If you haven’t been to check out the lovely, rural feel of Edison and Bow, not to mention the culinary delights you’ll find there, here’s another reason to go. Residents of the two tiny communities—just a few hundred all told—are known for truly caring about each other. It’s real, it’s tangible: drive up to the northwest corner of the county and you’ll see.
Just how did this wide spot in the road become the Kindness Capital of Skagit County?
The Kindness Project
It all started a few years ago thanks to one Edison resident, Claudia Buck. She began the Kindness Project, as she calls it, in 2017, soon after she turned 80-years-old and just before the town turned 150. At that time, Claudia suffered a major health scare. Initially told she had pancreatic cancer—still a death sentence for most who develop the disease—she ultimately learned she had a condition that could be treated with medication. The episode led to a realization: “I want to do something that matters,” Claudia told her husband.
The Kindness Project was born. Claudia’s first move was to put signs up in her alley, along the route students take to walk to school. The signs reminded kids to make kindness a part of their day by saying something nice to someone, doing good deeds and so on. She changed the signs every couple of weeks, and talked to the children about treating others with love. “Instead of just being the old lady on the corner, the kids got to know me,” she says.
Claudia told the children she was going to check with their parents to see if the youngsters had been kinder, and she did. When she heard an affirmative answer, she would give a simple award.
This way, she got to know more adults in town too. Kindness circulated among the Edison residents. “When my husband died a couple of years ago,” Claudia recalls, “the only thing that kept me going was the wonderful people in town.” She remembers finding treasures on her front porch, such as a piece of cake, a bunch of flowers or a note.
Reminders began to pop up around town. A local coffee shop kept a jar to collect money so people who couldn’t pay could still get something to eat. Claudia and her husband made “Be Kind” signs for businesses. “Thirty were claimed in a half hour,” she remembers. A “wall of kindness” chalk board went up where people could leave messages. And Claudia asked local artist Katie Walton to paint signs to post along Bow Hill Road proclaiming Edison “The Kindness Town.”
The residents of Bow, right next door, became part of the kindness movement. The town’s Facebook page is called, “Bow, Washington: The Kindness Community,” and it is used by residents to support each other. In fact, it’s how Julia Phillip, owner of Sisters Espresso in Bow, met Claudia. Julia posted about someone who needed to pack up to move, and Claudia volunteered to help. “That kind of behavior creates a community,” Julia feels. “People are drawn to places filled with love. Claudia has really been the catalyst.”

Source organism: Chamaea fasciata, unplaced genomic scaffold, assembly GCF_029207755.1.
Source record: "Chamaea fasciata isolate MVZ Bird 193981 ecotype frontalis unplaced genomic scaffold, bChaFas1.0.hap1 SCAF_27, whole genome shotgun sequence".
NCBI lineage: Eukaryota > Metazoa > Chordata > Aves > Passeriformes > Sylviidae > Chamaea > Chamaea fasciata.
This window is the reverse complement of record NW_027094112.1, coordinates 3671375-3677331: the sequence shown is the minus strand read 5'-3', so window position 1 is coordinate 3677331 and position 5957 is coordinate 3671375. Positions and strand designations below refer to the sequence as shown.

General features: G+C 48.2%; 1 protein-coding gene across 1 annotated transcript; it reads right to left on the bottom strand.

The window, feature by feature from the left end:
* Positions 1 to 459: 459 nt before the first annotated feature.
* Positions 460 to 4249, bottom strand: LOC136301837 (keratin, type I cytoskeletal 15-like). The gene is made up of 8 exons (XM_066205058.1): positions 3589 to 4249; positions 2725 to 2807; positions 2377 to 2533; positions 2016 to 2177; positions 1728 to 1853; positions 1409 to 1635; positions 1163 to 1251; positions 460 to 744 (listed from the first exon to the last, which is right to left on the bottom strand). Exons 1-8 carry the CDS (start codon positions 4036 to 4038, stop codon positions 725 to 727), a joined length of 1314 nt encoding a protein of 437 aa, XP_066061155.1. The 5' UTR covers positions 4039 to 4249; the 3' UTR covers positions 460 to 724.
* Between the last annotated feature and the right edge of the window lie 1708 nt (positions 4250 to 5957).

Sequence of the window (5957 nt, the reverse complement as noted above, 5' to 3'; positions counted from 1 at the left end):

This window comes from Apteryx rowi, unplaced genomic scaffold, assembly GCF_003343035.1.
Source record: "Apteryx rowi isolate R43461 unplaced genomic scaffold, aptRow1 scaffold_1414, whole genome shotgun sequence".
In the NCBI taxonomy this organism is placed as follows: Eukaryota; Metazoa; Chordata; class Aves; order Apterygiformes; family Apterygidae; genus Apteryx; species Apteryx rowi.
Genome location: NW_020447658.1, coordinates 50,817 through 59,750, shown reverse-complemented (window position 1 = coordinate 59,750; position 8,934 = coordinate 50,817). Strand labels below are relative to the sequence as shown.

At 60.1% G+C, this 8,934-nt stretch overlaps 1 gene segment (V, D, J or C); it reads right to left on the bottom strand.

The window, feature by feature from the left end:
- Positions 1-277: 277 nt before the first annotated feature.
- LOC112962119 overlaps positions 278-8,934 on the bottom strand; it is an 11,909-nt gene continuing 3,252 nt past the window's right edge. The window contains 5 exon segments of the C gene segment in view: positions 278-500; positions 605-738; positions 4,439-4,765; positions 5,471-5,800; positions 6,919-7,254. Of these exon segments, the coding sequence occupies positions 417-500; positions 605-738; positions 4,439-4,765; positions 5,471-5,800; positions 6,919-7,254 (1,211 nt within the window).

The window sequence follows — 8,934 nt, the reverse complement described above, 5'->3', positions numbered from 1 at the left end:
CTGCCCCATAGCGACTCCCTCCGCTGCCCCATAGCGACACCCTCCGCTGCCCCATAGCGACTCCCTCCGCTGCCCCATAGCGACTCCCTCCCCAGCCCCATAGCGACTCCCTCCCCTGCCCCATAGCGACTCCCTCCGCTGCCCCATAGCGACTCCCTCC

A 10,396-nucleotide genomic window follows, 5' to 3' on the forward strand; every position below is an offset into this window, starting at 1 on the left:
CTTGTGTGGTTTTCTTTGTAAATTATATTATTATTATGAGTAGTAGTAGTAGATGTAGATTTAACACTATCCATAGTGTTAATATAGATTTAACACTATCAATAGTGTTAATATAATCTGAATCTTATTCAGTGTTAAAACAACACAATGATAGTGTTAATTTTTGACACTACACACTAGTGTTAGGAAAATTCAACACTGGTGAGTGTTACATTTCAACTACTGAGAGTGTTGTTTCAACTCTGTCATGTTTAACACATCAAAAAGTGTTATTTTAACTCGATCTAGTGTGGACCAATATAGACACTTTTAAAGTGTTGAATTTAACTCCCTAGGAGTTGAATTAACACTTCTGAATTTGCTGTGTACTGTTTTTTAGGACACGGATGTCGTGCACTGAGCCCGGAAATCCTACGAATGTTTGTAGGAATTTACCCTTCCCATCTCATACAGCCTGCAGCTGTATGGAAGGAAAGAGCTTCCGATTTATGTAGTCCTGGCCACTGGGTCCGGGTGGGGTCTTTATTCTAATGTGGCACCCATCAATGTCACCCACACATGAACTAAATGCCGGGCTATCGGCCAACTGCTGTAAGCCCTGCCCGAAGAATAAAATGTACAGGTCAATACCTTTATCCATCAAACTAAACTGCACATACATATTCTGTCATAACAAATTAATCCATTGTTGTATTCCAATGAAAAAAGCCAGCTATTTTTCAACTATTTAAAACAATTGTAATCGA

Karen Molenaar Terrell, who also lives in Bow, met Claudia through the Facebook group also. “I think she is wonderful: kind, generous, open-hearted and genuine. Her kindness project has added so much to our community,” Karen shares.
Caring for Others
Claudia was born in San Francisco, but “after that, I always liked living in the country,” she explains. She married her husband, Cal, more than 50 years ago on Valentine’s Day. Each came into the relationship with four children. When Claudia wanted to go back to school to become a nurse, Cal not only encouraged her, he made eight lunches to order every day for the blended family.
The couple moved around a bit before coming to Washington. They settled for a few years in Friday Harbor, then moved inland to Sedro-Woolley. During this time, Claudia worked in doctors’ offices, and she volunteered as well. She made deliveries for the Helping Hands Food Bank, and she helped out at Habitat for Humanity. She even cleaned a church bathroom until the pandemic put an end to that.
“Where People Stay Friends”
Claudia’s daughter Cindi lives in Edison, and Claudia got to know the town on visits. “It’s the kind of place I like,” Claudia remarks, “where people stay friends.” She moved to town and continued in her helping profession until last year, “caring for people younger than me!”
At 86-years-old, she’s not finished caring for others. Claudia has a trip to California planned to settle an old friend’s estate. While Claudia met and married Cal—raising eight children, 26 grandchildren and 37 great-grandchildren—friend Lona was enjoying a stylish, single life as a flight attendant, traveling the world. The two stayed friends over the years. Though she does not relish the idea of taking charge of Lona’s possessions and estate, Claudia will do this for her friend. Lona had no family, and as Claudia puts it, “there’s no one else to do it.”
The people of Edison and Bow believe that humans generally do want to be kind, but sometimes need reminding. Plan a visit to these two sweet communities and you’ll remember the lesson for a long time to come.